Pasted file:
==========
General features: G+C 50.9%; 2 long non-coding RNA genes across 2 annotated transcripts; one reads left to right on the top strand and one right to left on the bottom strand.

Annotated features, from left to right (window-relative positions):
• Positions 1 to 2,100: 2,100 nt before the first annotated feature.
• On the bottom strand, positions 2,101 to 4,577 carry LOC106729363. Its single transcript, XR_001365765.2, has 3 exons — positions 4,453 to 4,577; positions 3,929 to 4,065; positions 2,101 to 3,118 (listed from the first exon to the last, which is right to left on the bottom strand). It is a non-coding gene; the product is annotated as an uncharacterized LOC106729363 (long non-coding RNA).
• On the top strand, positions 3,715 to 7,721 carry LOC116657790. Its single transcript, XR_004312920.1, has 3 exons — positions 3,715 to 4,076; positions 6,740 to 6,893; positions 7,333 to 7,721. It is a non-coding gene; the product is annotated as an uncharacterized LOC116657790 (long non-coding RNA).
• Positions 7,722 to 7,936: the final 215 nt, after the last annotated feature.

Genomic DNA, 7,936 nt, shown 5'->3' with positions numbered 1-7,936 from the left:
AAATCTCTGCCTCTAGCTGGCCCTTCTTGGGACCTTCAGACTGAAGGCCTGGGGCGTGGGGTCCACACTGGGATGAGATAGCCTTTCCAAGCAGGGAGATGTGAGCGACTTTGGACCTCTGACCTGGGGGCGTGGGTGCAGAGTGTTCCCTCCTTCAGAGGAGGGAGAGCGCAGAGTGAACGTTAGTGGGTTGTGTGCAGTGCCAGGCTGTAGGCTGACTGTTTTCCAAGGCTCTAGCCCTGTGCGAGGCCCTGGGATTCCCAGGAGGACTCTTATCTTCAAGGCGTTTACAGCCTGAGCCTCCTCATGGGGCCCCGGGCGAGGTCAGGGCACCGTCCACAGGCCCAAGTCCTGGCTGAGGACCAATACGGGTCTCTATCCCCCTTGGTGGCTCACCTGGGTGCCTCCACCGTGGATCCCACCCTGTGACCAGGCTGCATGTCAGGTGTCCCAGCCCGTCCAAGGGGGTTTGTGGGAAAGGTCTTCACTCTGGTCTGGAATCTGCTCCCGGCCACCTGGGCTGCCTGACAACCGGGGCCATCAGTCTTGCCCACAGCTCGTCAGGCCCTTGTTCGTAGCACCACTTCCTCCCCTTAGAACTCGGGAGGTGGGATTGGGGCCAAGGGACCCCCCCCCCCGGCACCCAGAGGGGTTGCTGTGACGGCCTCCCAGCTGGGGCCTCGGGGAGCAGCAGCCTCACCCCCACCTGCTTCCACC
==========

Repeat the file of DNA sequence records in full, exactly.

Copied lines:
General features: G+C 50.9%; 2 long non-coding RNA genes across 2 annotated transcripts; one reads left to right on the top strand and one right to left on the bottom strand.

Annotated features, from left to right (window-relative positions):
• Positions 1 to 2,100: 2,100 nt before the first annotated feature.
• On the bottom strand, positions 2,101 to 4,577 carry LOC106729363. Its single transcript, XR_001365765.2, has 3 exons — positions 4,453 to 4,577; positions 3,929 to 4,065; positions 2,101 to 3,118 (listed from the first exon to the last, which is right to left on the bottom strand). It is a non-coding gene; the product is annotated as an uncharacterized LOC106729363 (long non-coding RNA).
• On the top strand, positions 3,715 to 7,721 carry LOC116657790. Its single transcript, XR_004312920.1, has 3 exons — positions 3,715 to 4,076; positions 6,740 to 6,893; positions 7,333 to 7,721. It is a non-coding gene; the product is annotated as an uncharacterized LOC116657790 (long non-coding RNA).
• Positions 7,722 to 7,936: the final 215 nt, after the last annotated feature.

Genomic DNA, 7,936 nt, shown 5'->3' with positions numbered 1-7,936 from the left:
AAATCTCTGCCTCTAGCTGGCCCTTCTTGGGACCTTCAGACTGAAGGCCTGGGGCGTGGGGTCCACACTGGGATGAGATAGCCTTTCCAAGCAGGGAGATGTGAGCGACTTTGGACCTCTGACCTGGGGGCGTGGGTGCAGAGTGTTCCCTCCTTCAGAGGAGGGAGAGCGCAGAGTGAACGTTAGTGGGTTGTGTGCAGTGCCAGGCTGTAGGCTGACTGTTTTCCAAGGCTCTAGCCCTGTGCGAGGCCCTGGGATTCCCAGGAGGACTCTTATCTTCAAGGCGTTTACAGCCTGAGCCTCCTCATGGGGCCCCGGGCGAGGTCAGGGCACCGTCCACAGGCCCAAGTCCTGGCTGAGGACCAATACGGGTCTCTATCCCCCTTGGTGGCTCACCTGGGTGCCTCCACCGTGGATCCCACCCTGTGACCAGGCTGCATGTCAGGTGTCCCAGCCCGTCCAAGGGGGTTTGTGGGAAAGGTCTTCACTCTGGTCTGGAATCTGCTCCCGGCCACCTGGGCTGCCTGACAACCGGGGCCATCAGTCTTGCCCACAGCTCGTCAGGCCCTTGTTCGTAGCACCACTTCCTCCCCTTAGAACTCGGGAGGTGGGATTGGGGCCAAGGGACCCCCCCCCCCGGCACCCAGAGGGGTTGCTGTGACGGCCTCCCAGCTGGGGCCTCGGGGAGCAGCAGCCTCACCCCCACCTGCTTCCACC